Pirating Star Wars

(Oh, I’m just dying to see what links to this article because of that title!)

No, this is not about copying the Star Wars movies. So if that’s what you’re looking for, please look elsewhere. This is about two great movies trilogies.

Thirty years ago today, Star Wars entered the collective consciousness. Darth Vader would become the most important screen villians of all time (#3, according to the AFI). Science fiction changed forever. It was hip to be geek. Star Trek would experience a resurgence. Whole new series (good and bad) would spawn even more series.

The fact that Lucas had to “reimagine” them a couple times later in the years to come, and then introduce a mostly-weak pre-story is mostly irrelevant (I’m seriously debating even telling my kids about Episodes 1 or 2, and maybe — maybe — starting with #3). They stand as icons, as pure classic film literature (pulp or otherwise).

I never saw Star Wars in the theatre — I was only four years old at the time (heading rapidly towards five), and my parents weren’t movie-goers. I would see both Empire Strikes Back (courtesy of my babysitter, Kathleen, who’d seen the movie a dozen times by that point) and Return of the Jedi in theatres.

That was my first great trilogy. Others would follow over the years: Indiana Jones, Die Hard (yes, a fourth is coming out, therefore killing the notion of a trilogy), Austin Powers (although I honestly felt #2 was a bit of a waste), Back to the Future, Evil Dead, The Matrix (even though people say #2 and #3 aren’t as good as the first, they’re still better movies than average), Spy Kids, Naked Gun, Spiderman (yes, #3 included), and one cannot miss one of the best produced trilogies ever, The Lord of the Rings.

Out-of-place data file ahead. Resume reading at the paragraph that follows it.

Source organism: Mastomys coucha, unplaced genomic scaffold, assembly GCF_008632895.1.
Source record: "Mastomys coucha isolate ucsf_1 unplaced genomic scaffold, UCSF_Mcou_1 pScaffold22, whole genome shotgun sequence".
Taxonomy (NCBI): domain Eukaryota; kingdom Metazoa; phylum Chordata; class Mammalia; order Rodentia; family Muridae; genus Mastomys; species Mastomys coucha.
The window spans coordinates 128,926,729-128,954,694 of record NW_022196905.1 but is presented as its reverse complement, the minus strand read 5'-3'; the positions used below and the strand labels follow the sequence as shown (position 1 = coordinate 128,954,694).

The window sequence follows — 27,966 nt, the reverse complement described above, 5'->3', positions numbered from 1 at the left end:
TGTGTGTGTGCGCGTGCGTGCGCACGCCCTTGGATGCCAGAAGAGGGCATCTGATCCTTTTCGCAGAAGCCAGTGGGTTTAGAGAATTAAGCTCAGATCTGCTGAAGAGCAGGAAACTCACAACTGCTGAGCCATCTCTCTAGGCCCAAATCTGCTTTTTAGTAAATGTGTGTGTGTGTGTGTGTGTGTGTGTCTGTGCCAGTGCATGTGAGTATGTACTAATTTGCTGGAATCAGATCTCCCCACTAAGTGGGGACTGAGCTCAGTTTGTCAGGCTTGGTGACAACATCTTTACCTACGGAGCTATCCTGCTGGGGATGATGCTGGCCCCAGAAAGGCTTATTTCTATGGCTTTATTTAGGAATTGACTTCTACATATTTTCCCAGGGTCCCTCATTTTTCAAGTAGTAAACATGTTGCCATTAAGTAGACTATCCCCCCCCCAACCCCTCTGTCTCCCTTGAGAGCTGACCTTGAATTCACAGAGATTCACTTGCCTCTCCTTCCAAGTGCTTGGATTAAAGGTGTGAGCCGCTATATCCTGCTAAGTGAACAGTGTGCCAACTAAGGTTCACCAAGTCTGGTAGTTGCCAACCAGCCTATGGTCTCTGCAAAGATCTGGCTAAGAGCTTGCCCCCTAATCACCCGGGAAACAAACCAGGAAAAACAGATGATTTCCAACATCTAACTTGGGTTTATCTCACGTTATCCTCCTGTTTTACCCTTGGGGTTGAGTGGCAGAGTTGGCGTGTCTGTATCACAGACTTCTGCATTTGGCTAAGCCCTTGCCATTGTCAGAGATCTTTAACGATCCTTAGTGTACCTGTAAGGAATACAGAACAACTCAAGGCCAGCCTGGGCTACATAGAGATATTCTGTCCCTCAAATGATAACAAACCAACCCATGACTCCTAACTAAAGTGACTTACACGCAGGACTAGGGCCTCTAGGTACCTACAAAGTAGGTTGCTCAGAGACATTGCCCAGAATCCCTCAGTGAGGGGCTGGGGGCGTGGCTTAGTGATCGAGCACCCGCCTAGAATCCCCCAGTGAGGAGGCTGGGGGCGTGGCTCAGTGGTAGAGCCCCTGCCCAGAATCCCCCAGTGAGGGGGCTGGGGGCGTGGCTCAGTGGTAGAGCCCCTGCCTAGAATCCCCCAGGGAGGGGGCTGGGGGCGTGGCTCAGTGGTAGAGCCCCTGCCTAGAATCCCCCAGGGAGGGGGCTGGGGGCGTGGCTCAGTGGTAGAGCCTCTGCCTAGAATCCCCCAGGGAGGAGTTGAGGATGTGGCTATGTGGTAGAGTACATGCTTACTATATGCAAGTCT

(I purposely neglected X-Men and the Terminator from the list, because the third movies in each of the series eliminates them from being collectively “great”. It’s a tough call, considering that the first two movies in both series are exceptionally strong. I also excluded any movies not currently in a trilogy.)


Pirates. Gotta love ’em.

Tonight, we added Pirates of the Caribbean to that list. I remember when I saw Pirates of the Caribbean: Curse of the Black Pearl when it first opened in 2003. I, like many, was skeptical of Disney’s ability to make a ride into a full movie. Enter Jerry Bruckheimer. If there was a producer who could ensure a solid movie, it was him. The Black Pearl remains one of my favourite movies.

Tamara, Adrian, Teak, Rose, Fritz, Jin, and I all went to Chinook tonight to watch the last installment of Pirates of the Caribbean, At World’s End. (Don’t get me wrong, while I would LOVE there to be another, I have my doubts that they’d be able to get the cast together for another. And Johnny, you’re the King as Sparrow, but you’d best cut your time short and move onto other characters.) Tamara, Adrian, and I held the line (and seats) until the others arrived.

It had been a very long time since camping out in the hallways at Paramount Chinook. The last time I can remember doing so was 2002, when Lord of the Rings: The Two Towers opened. (We did also line up for the Lord of the Geeks, but that was outside the theatre entirely.) Hard to believe that was four and a half years ago.

It was a packed theatre. It was an excited crowd. It was a great (but long) movie. It’s hard to have it any better than that. (Well, maybe except for insulated popcorn bags so it doesn’t cool off so fast.)

I be needing that series on disc, says I.